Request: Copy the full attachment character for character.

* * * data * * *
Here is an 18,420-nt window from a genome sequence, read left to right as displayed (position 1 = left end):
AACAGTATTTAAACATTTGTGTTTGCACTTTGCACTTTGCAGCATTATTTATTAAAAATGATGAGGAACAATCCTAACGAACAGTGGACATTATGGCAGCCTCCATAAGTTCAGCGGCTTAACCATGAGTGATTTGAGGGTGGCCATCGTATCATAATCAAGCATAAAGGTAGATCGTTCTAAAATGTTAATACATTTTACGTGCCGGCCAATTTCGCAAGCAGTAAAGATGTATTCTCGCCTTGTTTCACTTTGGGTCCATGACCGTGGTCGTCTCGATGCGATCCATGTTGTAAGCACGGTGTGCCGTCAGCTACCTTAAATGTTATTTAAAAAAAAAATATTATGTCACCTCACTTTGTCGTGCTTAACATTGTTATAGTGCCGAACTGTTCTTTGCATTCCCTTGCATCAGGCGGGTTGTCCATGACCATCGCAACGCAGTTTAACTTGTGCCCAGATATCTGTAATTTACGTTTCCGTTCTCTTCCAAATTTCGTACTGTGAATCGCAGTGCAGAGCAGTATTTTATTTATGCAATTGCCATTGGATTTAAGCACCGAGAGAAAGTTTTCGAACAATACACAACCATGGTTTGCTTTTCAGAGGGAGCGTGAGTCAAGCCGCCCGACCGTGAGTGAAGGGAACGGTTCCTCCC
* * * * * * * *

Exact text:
Here is an 18,420-nt window from a genome sequence, read left to right as displayed (position 1 = left end):
AACAGTATTTAAACATTTGTGTTTGCACTTTGCACTTTGCAGCATTATTTATTAAAAATGATGAGGAACAATCCTAACGAACAGTGGACATTATGGCAGCCTCCATAAGTTCAGCGGCTTAACCATGAGTGATTTGAGGGTGGCCATCGTATCATAATCAAGCATAAAGGTAGATCGTTCTAAAATGTTAATACATTTTACGTGCCGGCCAATTTCGCAAGCAGTAAAGATGTATTCTCGCCTTGTTTCACTTTGGGTCCATGACCGTGGTCGTCTCGATGCGATCCATGTTGTAAGCACGGTGTGCCGTCAGCTACCTTAAATGTTATTTAAAAAAAAAATATTATGTCACCTCACTTTGTCGTGCTTAACATTGTTATAGTGCCGAACTGTTCTTTGCATTCCCTTGCATCAGGCGGGTTGTCCATGACCATCGCAACGCAGTTTAACTTGTGCCCAGATATCTGTAATTTACGTTTCCGTTCTCTTCCAAATTTCGTACTGTGAATCGCAGTGCAGAGCAGTATTTTATTTATGCAATTGCCATTGGATTTAAGCACCGAGAGAAAGTTTTCGAACAATACACAACCATGGTTTGCTTTTCAGAGGGAGCGTGAGTCAAGCCGCCCGACCGTGAGTGAAGGGAACGGTTCCTCCC